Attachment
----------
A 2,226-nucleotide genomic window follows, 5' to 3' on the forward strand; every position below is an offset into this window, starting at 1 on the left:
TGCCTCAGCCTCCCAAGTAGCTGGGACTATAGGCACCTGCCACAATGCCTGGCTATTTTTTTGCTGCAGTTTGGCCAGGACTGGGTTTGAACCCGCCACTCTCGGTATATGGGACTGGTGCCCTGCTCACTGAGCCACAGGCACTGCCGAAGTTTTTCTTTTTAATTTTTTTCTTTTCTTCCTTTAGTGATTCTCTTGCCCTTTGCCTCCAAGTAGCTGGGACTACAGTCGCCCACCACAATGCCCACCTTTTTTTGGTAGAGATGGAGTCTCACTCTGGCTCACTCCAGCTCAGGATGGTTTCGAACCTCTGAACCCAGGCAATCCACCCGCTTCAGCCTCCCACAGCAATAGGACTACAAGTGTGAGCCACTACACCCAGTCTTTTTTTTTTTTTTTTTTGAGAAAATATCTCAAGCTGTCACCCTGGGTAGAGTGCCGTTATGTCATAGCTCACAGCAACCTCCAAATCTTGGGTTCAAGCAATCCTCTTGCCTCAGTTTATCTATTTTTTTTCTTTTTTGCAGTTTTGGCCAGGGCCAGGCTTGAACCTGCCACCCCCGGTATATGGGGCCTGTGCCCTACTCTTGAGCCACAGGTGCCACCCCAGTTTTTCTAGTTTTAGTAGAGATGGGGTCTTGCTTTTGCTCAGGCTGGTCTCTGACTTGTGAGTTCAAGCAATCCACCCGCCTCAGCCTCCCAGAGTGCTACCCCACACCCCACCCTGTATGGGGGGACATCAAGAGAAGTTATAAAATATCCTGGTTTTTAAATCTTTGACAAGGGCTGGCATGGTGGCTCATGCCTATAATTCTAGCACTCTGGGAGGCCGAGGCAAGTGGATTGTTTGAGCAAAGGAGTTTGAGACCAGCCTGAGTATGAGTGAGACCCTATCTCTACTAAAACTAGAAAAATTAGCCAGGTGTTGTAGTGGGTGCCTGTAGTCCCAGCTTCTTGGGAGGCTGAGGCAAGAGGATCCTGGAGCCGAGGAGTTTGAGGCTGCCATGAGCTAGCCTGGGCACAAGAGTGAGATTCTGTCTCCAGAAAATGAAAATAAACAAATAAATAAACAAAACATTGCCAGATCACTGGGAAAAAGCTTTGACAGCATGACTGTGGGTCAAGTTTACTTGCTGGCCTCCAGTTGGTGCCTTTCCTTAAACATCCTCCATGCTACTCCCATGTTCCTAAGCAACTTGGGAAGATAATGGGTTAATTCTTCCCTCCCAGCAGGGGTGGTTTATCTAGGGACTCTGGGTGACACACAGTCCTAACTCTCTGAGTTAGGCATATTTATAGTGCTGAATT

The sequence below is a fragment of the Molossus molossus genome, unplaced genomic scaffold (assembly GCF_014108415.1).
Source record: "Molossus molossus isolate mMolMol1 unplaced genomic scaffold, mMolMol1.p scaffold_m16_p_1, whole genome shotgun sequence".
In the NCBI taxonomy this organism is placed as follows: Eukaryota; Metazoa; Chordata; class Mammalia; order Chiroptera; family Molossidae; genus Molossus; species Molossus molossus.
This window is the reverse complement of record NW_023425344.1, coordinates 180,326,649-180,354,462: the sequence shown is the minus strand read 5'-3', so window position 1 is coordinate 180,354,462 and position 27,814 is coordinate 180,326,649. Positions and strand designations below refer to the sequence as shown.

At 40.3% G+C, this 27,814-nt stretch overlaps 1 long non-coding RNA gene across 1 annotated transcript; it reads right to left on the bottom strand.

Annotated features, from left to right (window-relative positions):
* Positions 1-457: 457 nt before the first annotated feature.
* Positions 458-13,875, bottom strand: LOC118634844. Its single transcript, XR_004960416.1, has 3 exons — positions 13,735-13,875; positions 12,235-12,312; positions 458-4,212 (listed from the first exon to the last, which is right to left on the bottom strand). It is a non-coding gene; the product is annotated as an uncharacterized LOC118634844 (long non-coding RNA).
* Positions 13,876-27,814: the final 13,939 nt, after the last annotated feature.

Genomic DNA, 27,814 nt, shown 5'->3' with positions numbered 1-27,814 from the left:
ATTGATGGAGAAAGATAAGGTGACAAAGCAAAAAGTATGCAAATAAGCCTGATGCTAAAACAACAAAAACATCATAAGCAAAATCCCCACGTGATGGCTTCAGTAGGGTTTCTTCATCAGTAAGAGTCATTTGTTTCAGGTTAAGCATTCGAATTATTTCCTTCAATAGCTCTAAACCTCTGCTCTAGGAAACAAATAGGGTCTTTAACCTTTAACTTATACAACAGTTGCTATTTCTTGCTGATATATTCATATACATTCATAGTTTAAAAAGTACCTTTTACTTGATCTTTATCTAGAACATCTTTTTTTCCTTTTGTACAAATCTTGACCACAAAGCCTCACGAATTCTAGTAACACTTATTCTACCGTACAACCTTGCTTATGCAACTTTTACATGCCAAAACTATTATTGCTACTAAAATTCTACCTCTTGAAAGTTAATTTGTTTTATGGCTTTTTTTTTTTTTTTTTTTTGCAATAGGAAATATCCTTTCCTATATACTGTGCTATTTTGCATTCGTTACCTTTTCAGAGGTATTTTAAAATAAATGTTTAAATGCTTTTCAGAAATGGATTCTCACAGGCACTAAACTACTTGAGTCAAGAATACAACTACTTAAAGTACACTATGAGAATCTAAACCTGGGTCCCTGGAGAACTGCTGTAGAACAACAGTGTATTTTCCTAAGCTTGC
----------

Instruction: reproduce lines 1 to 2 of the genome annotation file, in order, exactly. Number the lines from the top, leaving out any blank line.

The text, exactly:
A 2,226-nucleotide genomic window follows, 5' to 3' on the forward strand; every position below is an offset into this window, starting at 1 on the left:
TGCCTCAGCCTCCCAAGTAGCTGGGACTATAGGCACCTGCCACAATGCCTGGCTATTTTTTTGCTGCAGTTTGGCCAGGACTGGGTTTGAACCCGCCACTCTCGGTATATGGGACTGGTGCCCTGCTCACTGAGCCACAGGCACTGCCGAAGTTTTTCTTTTTAATTTTTTTCTTTTCTTCCTTTAGTGATTCTCTTGCCCTTTGCCTCCAAGTAGCTGGGACTACAGTCGCCCACCACAATGCCCACCTTTTTTTGGTAGAGATGGAGTCTCACTCTGGCTCACTCCAGCTCAGGATGGTTTCGAACCTCTGAACCCAGGCAATCCACCCGCTTCAGCCTCCCACAGCAATAGGACTACAAGTGTGAGCCACTACACCCAGTCTTTTTTTTTTTTTTTTTTGAGAAAATATCTCAAGCTGTCACCCTGGGTAGAGTGCCGTTATGTCATAGCTCACAGCAACCTCCAAATCTTGGGTTCAAGCAATCCTCTTGCCTCAGTTTATCTATTTTTTTTCTTTTTTGCAGTTTTGGCCAGGGCCAGGCTTGAACCTGCCACCCCCGGTATATGGGGCCTGTGCCCTACTCTTGAGCCACAGGTGCCACCCCAGTTTTTCTAGTTTTAGTAGAGATGGGGTCTTGCTTTTGCTCAGGCTGGTCTCTGACTTGTGAGTTCAAGCAATCCACCCGCCTCAGCCTCCCAGAGTGCTACCCCACACCCCACCCTGTATGGGGGGACATCAAGAGAAGTTATAAAATATCCTGGTTTTTAAATCTTTGACAAGGGCTGGCATGGTGGCTCATGCCTATAATTCTAGCACTCTGGGAGGCCGAGGCAAGTGGATTGTTTGAGCAAAGGAGTTTGAGACCAGCCTGAGTATGAGTGAGACCCTATCTCTACTAAAACTAGAAAAATTAGCCAGGTGTTGTAGTGGGTGCCTGTAGTCCCAGCTTCTTGGGAGGCTGAGGCAAGAGGATCCTGGAGCCGAGGAGTTTGAGGCTGCCATGAGCTAGCCTGGGCACAAGAGTGAGATTCTGTCTCCAGAAAATGAAAATAAACAAATAAATAAACAAAACATTGCCAGATCACTGGGAAAAAGCTTTGACAGCATGACTGTGGGTCAAGTTTACTTGCTGGCCTCCAGTTGGTGCCTTTCCTTAAACATCCTCCATGCTACTCCCATGTTCCTAAGCAACTTGGGAAGATAATGGGTTAATTCTTCCCTCCCAGCAGGGGTGGTTTATCTAGGGACTCTGGGTGACACACAGTCCTAACTCTCTGAGTTAGGCATATTTATAGTGCTGAATT